Many dogs are afraid of thunderstorms. Their anxiety may range from mild panting to obsessive pacing, to howling, trying break in or out of their yards or even homes. Families lives are disrupted. Sometimes they forego going out to dinner. Some are having to stay up all night trying to soothe the hysterical pup. Some owners end up sleeping in closets with their faithful, terrified friends if they are to get any sleep at all.

There are a number of behavior tricks and aids as well as medication that, when used appropriately, can help.

First, set up a “Safe Zone” for your dog. Usually a cozy, snug place in the most sound proof area of your house works best. Often times, that is a closet or under a bed. It’s OK if your pet hides out during storms– it’s his natural way of coping. Give him a soft blanket and provide water in Safe place.

Distract your pet from the worries of storms by offering a favorite chew toy at the early onset of his anxiety. Toys that you can fill with different foods work great because you can switch up the interest level with different fillings. In hot weather, pre-fill the toys with lite cream cheese and keep in the freezer! Engaging your pet in a lively game of fetch or even some Basic Obedience training during storms (start before his brain shuts off in terror) gives you a chance to give him rewards for doing things that are easy and relaxing for him in the face of the scary noise. Over time, this will teach him that storms are not only “no big deal”, “My humans play with me during storms– ball time!”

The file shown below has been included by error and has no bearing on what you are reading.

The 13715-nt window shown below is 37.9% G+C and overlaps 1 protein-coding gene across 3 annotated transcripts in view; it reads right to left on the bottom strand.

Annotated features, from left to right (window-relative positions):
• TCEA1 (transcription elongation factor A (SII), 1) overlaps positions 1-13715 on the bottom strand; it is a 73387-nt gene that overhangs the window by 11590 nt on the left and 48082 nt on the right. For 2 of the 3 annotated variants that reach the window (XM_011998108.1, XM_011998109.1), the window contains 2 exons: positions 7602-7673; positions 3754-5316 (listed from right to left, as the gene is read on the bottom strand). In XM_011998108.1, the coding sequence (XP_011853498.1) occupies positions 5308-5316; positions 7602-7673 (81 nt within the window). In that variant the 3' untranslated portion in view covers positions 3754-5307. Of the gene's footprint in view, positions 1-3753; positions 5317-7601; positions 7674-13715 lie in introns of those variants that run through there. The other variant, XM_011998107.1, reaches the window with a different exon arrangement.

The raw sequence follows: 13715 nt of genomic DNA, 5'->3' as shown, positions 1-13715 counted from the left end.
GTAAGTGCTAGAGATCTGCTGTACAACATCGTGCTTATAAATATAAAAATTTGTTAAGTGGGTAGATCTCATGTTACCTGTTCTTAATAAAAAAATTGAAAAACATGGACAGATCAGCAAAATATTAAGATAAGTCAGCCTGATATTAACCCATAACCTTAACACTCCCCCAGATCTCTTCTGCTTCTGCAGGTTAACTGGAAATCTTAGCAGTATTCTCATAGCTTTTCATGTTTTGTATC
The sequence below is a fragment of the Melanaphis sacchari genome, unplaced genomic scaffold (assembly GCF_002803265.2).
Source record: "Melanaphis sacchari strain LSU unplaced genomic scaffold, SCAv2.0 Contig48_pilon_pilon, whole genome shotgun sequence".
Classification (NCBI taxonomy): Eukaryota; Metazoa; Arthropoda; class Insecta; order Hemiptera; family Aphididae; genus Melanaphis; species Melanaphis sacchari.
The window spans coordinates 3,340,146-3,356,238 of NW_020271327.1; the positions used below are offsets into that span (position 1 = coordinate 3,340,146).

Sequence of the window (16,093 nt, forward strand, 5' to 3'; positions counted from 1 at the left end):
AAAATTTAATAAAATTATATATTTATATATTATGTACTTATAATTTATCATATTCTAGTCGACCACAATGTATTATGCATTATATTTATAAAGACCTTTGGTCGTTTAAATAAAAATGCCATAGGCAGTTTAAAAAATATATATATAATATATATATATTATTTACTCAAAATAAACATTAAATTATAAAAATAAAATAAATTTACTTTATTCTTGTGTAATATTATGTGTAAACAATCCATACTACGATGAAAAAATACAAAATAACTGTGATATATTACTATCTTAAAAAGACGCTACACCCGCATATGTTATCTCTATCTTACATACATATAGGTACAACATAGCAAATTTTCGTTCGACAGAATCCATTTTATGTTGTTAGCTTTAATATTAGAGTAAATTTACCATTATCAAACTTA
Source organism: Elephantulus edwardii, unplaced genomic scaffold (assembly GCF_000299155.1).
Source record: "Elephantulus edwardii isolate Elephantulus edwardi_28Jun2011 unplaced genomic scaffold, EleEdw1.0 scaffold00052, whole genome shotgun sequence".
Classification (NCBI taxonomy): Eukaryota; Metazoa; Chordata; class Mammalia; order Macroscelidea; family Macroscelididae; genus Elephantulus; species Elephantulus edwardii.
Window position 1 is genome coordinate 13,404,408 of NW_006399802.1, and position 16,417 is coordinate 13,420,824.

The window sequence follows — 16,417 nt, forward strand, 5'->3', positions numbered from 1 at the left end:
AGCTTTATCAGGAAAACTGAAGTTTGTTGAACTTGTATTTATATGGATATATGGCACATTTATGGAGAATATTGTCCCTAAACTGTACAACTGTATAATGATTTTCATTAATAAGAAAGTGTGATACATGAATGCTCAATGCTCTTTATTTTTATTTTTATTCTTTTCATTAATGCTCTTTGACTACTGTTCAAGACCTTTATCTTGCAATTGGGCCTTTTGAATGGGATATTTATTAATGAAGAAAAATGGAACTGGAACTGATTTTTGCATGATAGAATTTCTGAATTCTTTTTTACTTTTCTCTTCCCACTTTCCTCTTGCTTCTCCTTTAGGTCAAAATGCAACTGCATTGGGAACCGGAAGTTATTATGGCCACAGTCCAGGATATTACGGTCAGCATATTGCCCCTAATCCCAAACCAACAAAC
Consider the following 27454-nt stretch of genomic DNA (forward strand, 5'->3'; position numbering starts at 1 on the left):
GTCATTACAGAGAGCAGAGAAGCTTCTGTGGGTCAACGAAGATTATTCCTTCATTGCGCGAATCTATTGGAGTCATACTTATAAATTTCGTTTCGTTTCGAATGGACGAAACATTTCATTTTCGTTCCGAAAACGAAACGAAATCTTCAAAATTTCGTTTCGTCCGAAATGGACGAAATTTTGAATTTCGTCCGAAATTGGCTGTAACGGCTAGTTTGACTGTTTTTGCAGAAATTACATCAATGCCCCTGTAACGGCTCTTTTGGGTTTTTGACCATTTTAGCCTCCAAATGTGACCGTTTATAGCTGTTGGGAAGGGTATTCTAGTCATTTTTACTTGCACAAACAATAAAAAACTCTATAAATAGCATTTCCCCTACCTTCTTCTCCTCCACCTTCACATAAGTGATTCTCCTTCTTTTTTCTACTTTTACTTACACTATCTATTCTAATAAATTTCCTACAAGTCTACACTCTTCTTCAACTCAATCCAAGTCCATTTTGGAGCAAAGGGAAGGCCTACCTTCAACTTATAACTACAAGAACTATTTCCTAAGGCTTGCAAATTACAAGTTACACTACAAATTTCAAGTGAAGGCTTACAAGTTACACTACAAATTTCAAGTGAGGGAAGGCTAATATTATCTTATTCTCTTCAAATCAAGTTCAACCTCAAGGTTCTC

Desensitization training starts long before the storm season. Turning on storm CD’s, quietly, in the home, when the true weather is sunny and pleasant will help desensitize your dog to the noise of storms (and fireworks and gunfire, etc). Gradually increase the volume as his anxiety level decreases. This will not help the dogs who’s fear is based on other storm factors, such as barometric pressure change, cloud cover, water falling from the sky, etc. But, it will help those with primarily noise phobias.

Calming masks are available through Premier Pet Products. These are caps that cover the eyes, that psychologically relax some dogs. Along the same line, many of my clients wrap their dog’s bodies with an Ace bandage– gently– don’t restrict the movement of the chest during breathing. This firm wrap seems to give them security when you aren’t there. This is only a choice for indoor dogs as it would be too hot for outdoor dogs in the summer. There are also neoprene body wraps available through your veterinarian (used to protect wounds from licking) that can be tried.

D.A.P, “Dog Appeasing Pheromone”, is a synthetic pheromone made to mimic the soothing hormones released around nursing mama dog’s bellies. As puppies nurse and move around on mama’s tummy, they stimulate the release of this hormone. Available in a fine mist spray, on an impregnated collar, or from a wall outlet diffuser, this pheromone can help some dogs relax. Buy a diffuser to put in an outlet in your dog’s Safe Zone. A collar around his neck can offer full time benefits for some dogs, while the mist can be sprayed on Calming Caps, body wraps or bedding.

For dogs whose anxiety levels are too high for the above tips and tricks, there are medications that can help. The old-fashioned treatment involved tranquilizers. Enough sedative to make the dogs go to sleep certainly reduced the signs of their anxiety, but more progressive behavioral specialists now agree that anti-anxiety medications that allow the dog to stay awake, but improve his coping skills are better. The best benefit is that they reduce the anxiety level to allow the dog to engage in Distraction techniques so they can learn that storms are not scary, hopefully allowing a reduction in their anxiety behaviors over time.